Nostalgia: By royal appointment
PUBLISHED: 11:35 26 January 2006 | UPDATED: 09:30 06 May 2010
RIVERFORD HOUSE, SHORTMEAD STREET, BIGGLESWADE THIS week is the first of a two-part feature on Riverford House in Shortmead Street. The house was built in 1840, next to Dark Lane. In 1873, Frederick Conder, the estate agent, sold it to Annie, Mary and L
RIVERFORD HOUSE, SHORTMEAD STREET, BIGGLESWADE
THIS week is the first of a two-part feature on Riverford House in Shortmead Street.
The house was built in 1840, next to Dark Lane.
In 1873, Frederick Conder, the estate agent, sold it to Annie, Mary and Lizzie, daughters of Charles Powers the miller, following their father's death.
By 1890, the house was owned by Frederick Gee.
He had been born in Balsham, Cambridgeshire, and came to Biggleswade with his parents.
He attended the British School and when a local seedsman, Thomas Ayres, asked the headmaster, Mr Carter, who was the brightest boy in the school, Frederick Gee was asked to stand up and was promptly apprenticed.
He set up on his own at the age of 16 as a seedsman and plant grower in Hitchin Street.
He soon moved to Sun Street with his gardens nearby in Fairfield.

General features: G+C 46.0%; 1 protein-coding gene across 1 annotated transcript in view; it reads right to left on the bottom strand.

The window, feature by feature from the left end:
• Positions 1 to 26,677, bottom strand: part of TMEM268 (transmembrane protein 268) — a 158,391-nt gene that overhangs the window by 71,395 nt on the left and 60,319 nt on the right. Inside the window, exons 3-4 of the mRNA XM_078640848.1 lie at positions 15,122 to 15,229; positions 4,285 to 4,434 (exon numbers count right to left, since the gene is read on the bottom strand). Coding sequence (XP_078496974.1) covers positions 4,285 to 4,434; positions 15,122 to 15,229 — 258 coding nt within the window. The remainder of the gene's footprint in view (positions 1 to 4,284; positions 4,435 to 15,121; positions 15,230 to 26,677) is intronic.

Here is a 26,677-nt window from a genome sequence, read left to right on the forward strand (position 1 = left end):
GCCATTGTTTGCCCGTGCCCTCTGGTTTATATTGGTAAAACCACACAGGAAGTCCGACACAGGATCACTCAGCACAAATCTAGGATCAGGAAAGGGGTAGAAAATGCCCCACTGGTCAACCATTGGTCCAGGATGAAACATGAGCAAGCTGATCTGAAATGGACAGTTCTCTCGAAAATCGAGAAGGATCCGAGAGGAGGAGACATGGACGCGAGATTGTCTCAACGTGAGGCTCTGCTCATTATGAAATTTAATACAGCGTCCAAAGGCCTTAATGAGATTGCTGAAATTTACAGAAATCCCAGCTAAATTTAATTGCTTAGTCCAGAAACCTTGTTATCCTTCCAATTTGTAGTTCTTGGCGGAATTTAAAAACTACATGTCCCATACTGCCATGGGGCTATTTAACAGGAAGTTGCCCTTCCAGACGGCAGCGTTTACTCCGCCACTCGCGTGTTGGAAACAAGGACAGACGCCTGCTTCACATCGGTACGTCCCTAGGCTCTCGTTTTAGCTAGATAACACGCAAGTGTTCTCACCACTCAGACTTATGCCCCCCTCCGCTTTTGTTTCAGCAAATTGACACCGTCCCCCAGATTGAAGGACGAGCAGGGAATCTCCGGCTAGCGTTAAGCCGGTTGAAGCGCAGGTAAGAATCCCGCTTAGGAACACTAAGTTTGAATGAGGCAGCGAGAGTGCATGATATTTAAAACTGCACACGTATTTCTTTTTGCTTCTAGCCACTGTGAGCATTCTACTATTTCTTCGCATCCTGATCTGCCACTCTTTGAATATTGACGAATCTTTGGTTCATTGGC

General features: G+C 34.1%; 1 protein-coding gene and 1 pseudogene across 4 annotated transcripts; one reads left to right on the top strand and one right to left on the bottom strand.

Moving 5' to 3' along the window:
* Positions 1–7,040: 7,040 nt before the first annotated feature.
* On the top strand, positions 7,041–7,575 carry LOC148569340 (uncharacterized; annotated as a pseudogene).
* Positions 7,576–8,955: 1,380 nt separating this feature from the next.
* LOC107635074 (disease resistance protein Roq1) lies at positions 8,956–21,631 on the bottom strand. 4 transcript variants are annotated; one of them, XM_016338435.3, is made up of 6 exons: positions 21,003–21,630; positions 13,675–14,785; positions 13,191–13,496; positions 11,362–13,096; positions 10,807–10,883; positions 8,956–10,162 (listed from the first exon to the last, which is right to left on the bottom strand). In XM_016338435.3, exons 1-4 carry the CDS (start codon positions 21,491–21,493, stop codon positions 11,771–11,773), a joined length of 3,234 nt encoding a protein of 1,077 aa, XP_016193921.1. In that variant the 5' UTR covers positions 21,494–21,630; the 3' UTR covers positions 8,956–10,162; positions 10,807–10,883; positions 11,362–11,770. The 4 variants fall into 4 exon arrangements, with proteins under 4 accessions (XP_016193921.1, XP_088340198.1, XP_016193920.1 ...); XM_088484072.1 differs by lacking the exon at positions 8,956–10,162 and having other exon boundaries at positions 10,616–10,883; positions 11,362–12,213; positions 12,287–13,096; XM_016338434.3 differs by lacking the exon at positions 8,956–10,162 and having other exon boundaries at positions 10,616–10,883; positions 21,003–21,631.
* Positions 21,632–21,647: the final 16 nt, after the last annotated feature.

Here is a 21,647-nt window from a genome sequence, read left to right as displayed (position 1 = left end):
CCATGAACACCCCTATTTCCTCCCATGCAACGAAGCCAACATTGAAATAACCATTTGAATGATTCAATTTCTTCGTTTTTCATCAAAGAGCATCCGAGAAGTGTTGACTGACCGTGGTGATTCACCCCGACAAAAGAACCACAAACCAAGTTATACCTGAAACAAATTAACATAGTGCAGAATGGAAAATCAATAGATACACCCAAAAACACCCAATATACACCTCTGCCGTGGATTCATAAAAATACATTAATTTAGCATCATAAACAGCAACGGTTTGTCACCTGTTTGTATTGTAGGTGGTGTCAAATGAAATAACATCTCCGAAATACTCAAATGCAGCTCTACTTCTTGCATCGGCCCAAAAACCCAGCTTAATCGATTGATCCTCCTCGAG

Riverford House as Frederick Gee found it included extensive pleasure gardens leading down to the river with a boathouse at the end of Dark Lane.
The house had a large hall, three reception rooms, a kitchen, scullery and six bedrooms, a dressing room and bathroom.
As Frederick and his wife Ellen had 16 children, a large house was essential.
He was soon supplying seeds to the royal farm at Windsor and was recognised as a Royal Seedsman by Queen Victoria.
A royal warrant from King Edward VII followed, renewed by King George V.
Frederick Gee was a man of boundless energy.
He joined the local board in 1892, and served on the urban district council until 1919, being chairman from 1911 to 1914.
He also served on many local bodies, but notably was a lifelong member of the Royal Agricultural Society of England.
When he died in 1925, the firm of Frederick Gee and Sons included Furzenhall, Marsh and Elm Farms.
Three of his sons carried on the business, but in 1930 at a time of recession the firm was in the hands of a trustee for creditors and the house was sold to Mrs Gee.
In 1937 the house, cottages and land were sold to Alfred Bryant - we will continue the history of the house with Alfred next week.